Where does Roberto need to strengthen? Another central defender to provide cover and competition for Vincent Kompany and Joleon Lescott is a must. There were times last season when Kompany and/or Lescott were out (e.g. Liverpool (h) in the League Cup Semi, away at QPR and Swansea in the League) when we lacked a decent centre half. Stefan Savic was way below the standard required and Kolo Touré does not relish aerial challenges so we need to bring in a quality defender. Mats Hummels has really impressed at the back for Germany in Euro 2012 and has had a very successful season, winning the Bundesliga with Borussia Dortmund. Javi Martinez of Athletic Bilbao can play at centre half or midfield and would also fit the bill. His introduction would also provide us a succession plan for Gareth Barry, and perhaps more immediately for Nigel de Jong, who has only one year remaining on his contract.

It would be good if Nigel de Jong’s services could be secured but negotiations have hit an impasse over the last year and it looks increasingly like Nigel is running his contract down (as he is fully entitled to do) thus enabling him to choose his next move and gain a bigger signing on fee. It would be reasonable to expect that City would have an offer on the table too in a year’s time and it would be shame if he left because he is a quality player who has given very good service here thus far.

When Liverpool were at their best in the 70s and 80s they used to have replacements for players before they were past their best. That is what we need to do to maintain our success. Gareth Barry was a key player last season, and can be an important player for us in the future, but he is 31. Barry will not always be able to get around the pitch like he does now, so we need to have a replacement lined up, and it would be a major surprise if Roberto Mancini is not looking for someone to take over this rôle one day.

For over a year now Daniele De Rossi of AS Roma has been linked with us, but it went quiet after he signed a new 5 year contract in February. All this has done is to ensure that he gets a pay rise and Roma get a decent transfer fee more than anything but now De Rossi has conceded that he is interested in coming to England. De Rossi would certainly fit the bill as the kind of combative midfield player with an eye for a pass that we need. Like Martinez, he too can play at the back (he is playing in Italy’s back three in Euro 2012). We should be looking to sign one of these two players if we are going to progress and maintain our position at the top of the tree.

As well as the aforementioned De Rossi and Martinez we need to look at home too for fresh talent. James Milner may well step up to replace Barry in time, but it is also worth looking at Everton’s Jack Rodwell and Jeff Hendrick of Derby County. Rodwell has impressed for Everton in the last couple of years and would benefit playing alongside better players. Hendrick is developing very nicely at Pride Park, and possesses good technique and an eye for goal.

Roberto says he wants to keep Aleksandr Kolarov but surely we will need to buy a new left back to cover the classy Gael Clichy? Kolarov undoubtedly contributed to the cause in an attacking sense last season, most notably with his crucial equaliser at home to Sunderland, but defensively he has been found wanting, lacking the pace and ability to read the game at top level. He’s a popular lad but he does not inspire confidence defensively, especially when the opposition have pace on their right flank.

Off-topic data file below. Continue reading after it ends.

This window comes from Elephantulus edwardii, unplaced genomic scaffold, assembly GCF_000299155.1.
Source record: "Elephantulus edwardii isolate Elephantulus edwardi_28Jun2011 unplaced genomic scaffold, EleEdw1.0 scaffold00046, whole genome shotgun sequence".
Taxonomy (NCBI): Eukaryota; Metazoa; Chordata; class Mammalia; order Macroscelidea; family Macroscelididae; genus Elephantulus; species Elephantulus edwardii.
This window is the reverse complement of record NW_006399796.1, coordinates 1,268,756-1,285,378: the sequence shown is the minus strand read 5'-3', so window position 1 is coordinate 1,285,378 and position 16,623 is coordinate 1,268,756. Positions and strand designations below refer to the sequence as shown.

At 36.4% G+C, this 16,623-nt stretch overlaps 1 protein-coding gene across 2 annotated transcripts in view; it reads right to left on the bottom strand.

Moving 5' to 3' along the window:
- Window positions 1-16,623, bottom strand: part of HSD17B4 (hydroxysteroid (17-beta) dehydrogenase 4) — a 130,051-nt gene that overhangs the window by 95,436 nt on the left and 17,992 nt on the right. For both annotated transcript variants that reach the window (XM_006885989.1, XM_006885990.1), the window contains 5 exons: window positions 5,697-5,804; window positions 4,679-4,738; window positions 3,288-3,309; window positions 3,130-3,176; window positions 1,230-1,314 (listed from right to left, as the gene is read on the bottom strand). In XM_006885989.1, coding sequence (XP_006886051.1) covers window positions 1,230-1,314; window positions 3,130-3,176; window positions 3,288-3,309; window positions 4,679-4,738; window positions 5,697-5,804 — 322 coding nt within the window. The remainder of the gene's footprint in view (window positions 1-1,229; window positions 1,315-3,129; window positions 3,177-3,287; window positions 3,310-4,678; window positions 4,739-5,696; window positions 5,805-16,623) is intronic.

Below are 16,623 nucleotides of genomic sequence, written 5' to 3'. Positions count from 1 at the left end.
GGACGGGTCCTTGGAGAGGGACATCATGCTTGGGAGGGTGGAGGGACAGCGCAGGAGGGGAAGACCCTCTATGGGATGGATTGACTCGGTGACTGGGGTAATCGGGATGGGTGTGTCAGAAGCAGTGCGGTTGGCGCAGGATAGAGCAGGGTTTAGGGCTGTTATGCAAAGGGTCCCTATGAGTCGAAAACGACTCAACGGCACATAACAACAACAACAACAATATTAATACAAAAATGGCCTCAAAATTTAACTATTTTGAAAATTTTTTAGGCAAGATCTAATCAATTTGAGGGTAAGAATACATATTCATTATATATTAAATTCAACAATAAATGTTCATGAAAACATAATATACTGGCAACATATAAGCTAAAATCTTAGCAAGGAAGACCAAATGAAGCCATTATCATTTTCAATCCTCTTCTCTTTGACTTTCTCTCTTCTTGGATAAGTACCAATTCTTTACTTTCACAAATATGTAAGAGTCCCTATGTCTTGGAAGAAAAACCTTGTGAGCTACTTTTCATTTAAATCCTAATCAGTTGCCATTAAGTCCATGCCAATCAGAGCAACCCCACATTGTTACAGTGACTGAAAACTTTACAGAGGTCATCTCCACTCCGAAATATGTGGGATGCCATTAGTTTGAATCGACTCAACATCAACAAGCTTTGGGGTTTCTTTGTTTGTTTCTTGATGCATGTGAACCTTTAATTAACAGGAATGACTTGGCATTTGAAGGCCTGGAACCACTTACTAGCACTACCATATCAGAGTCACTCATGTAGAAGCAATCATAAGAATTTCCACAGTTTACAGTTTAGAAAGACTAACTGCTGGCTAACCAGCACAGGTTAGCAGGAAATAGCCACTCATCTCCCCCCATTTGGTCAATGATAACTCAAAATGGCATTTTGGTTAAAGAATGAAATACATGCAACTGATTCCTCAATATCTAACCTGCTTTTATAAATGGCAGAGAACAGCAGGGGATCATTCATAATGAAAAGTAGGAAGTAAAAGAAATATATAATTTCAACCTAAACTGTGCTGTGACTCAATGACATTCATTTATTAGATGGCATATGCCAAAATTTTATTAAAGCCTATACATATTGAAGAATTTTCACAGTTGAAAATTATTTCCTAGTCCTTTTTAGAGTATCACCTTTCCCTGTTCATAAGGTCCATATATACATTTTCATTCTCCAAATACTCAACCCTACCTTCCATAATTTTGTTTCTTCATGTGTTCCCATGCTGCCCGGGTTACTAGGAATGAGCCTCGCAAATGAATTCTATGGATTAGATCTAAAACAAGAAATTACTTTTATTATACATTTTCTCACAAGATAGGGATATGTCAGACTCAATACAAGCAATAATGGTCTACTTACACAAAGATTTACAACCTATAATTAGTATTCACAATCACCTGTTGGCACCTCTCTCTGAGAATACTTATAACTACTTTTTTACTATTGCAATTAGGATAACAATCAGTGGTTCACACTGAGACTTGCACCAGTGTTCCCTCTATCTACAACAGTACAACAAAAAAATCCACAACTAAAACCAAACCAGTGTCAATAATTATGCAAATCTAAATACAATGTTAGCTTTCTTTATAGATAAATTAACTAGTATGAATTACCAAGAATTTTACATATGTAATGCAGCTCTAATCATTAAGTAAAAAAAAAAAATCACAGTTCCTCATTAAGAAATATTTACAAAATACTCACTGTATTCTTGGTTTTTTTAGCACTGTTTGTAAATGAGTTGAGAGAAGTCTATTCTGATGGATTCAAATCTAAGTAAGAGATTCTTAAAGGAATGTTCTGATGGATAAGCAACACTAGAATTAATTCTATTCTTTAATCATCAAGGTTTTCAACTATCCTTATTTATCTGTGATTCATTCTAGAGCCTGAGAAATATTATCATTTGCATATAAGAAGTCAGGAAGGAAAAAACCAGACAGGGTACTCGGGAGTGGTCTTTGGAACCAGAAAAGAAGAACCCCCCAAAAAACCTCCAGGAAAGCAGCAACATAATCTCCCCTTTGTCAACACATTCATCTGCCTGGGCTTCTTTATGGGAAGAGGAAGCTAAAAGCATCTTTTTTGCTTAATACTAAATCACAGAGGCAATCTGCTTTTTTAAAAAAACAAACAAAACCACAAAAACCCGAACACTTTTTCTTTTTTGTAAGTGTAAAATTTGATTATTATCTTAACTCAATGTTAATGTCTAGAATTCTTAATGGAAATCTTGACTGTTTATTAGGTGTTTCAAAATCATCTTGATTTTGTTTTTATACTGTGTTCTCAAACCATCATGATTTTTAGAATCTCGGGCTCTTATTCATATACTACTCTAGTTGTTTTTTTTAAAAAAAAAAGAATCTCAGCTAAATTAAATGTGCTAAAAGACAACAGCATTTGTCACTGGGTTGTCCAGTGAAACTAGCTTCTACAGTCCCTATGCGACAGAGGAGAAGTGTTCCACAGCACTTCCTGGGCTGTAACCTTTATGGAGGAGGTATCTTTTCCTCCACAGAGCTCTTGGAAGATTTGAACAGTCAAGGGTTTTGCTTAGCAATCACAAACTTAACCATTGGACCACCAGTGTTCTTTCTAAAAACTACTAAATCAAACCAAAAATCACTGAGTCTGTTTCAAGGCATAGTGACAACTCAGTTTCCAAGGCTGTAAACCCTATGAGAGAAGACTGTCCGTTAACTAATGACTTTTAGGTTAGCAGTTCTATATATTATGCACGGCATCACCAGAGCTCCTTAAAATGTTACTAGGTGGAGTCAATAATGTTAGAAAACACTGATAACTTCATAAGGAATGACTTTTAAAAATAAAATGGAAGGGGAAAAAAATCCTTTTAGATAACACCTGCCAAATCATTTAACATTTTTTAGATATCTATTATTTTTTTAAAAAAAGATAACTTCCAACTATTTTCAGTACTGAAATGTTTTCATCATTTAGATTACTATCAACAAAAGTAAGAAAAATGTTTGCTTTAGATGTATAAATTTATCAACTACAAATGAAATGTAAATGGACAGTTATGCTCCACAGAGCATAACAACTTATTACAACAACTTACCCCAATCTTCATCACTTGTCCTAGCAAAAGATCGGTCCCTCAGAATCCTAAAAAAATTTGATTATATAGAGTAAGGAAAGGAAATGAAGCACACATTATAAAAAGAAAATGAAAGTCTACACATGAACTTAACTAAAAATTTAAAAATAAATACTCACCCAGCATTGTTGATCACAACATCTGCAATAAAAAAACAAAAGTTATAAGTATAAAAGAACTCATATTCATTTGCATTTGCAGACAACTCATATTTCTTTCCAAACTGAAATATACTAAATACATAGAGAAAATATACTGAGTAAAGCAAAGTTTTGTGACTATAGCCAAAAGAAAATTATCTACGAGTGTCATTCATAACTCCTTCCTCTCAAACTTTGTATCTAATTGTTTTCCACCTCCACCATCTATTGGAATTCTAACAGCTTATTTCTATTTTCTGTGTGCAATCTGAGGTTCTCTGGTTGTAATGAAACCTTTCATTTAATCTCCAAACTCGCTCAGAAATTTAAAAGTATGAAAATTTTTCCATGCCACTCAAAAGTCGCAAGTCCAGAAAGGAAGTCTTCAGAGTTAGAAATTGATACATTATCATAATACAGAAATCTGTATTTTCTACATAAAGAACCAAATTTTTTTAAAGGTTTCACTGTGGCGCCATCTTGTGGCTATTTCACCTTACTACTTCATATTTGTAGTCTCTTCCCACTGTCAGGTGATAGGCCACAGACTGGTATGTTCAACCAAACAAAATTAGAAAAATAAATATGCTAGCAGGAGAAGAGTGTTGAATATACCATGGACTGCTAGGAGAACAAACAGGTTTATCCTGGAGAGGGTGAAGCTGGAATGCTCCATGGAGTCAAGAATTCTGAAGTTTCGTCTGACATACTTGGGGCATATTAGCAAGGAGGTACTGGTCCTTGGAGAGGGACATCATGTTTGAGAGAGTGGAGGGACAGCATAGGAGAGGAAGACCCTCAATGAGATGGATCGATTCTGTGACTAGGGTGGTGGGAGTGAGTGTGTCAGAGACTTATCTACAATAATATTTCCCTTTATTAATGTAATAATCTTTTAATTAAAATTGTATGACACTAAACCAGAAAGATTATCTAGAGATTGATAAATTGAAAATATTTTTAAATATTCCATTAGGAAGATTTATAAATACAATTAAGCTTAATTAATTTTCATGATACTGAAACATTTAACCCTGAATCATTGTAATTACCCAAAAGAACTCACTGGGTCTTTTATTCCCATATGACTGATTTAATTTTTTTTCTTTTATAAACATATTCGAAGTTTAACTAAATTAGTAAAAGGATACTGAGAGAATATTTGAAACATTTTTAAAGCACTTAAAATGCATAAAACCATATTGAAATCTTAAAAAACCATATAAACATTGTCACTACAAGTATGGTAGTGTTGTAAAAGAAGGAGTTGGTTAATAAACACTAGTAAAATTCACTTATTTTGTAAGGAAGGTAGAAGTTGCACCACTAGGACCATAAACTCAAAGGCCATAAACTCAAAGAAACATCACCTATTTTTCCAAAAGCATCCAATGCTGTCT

As for strikers, Roberto has stressed that he is happy with the four he has: Sergio Agüero, Mario Balotelli, Edin Dzeko and Carlos Tévez is a fearsome strike force. A reliable, compliant Tévez is fine, but if Roberto is not sure of this then he is must sell him. An ideal replacement would have been Ezequeil Lavezzi but he is moving to Paris St Germain (how dare they be so rich too!). We can only presume that Roberto is happy that Tévez will stay.

There is still talk that Dzeko could move on, but we should only sell him if we can get a better player to replace him. Whilst he has some limitations (chiefly a lack of pace), he is still a very good striker (14 League goals and 5 goals in the Cups last season) and has scored some crucial goals for us in his time here, most memorably perhaps the 2nd goal versus QPR on that special afternoon! Ah, happy days… (still living in the afterglow!).

It is no secret that Mancini would like to sign van Persie. The word in the “Manchester” United Evening news is that he has been seen in Hale having lunch, there again I had lunch in Hull once but I can confirm that I have no plans to start supporting Hull City. That’s the pathetic level of the journalism in the MUEN who have not missed a chance to peddle a negative story about City this summer, linking half our players with moves away (normally groundless stories that have been in tabloids a good two or even three days earlier). The MUEN is not worthy of the word “Manchester” in its title. Long gone are the days of Peter Gardner, Chris Bailey and Paul Hince when you knew the City reporting was good quality, honest and fair.

Back to van Persie, Ferguson is also interested, and Wenger is adamant that he will stay in North London, so don’t expect him to sign now, if at all. My chief reservation about van Persie is that, aside from last season, he has been very injury prone in his career. Furthermore, at 29 one can pertinently ask, how many more miles does he have on the clock? Personally, I would like to see Dzeko stay, as he has an excellent attitude and clearly knows where the nets are. We just need to improve our wide service to him. Maybe we need a new winger to provide competition for Johnson, or indeed replace Johnson. All in all a striking quartet of Agüero, Balotelli, Dzeko and Tévez looks rather tasty to me, and it has a proven track record, so why change?

We don’t need major changes at City. Just a little fine tuning here and there to make improvements to move us onwards and upwards.

Phil Banerjee <philban65(at)>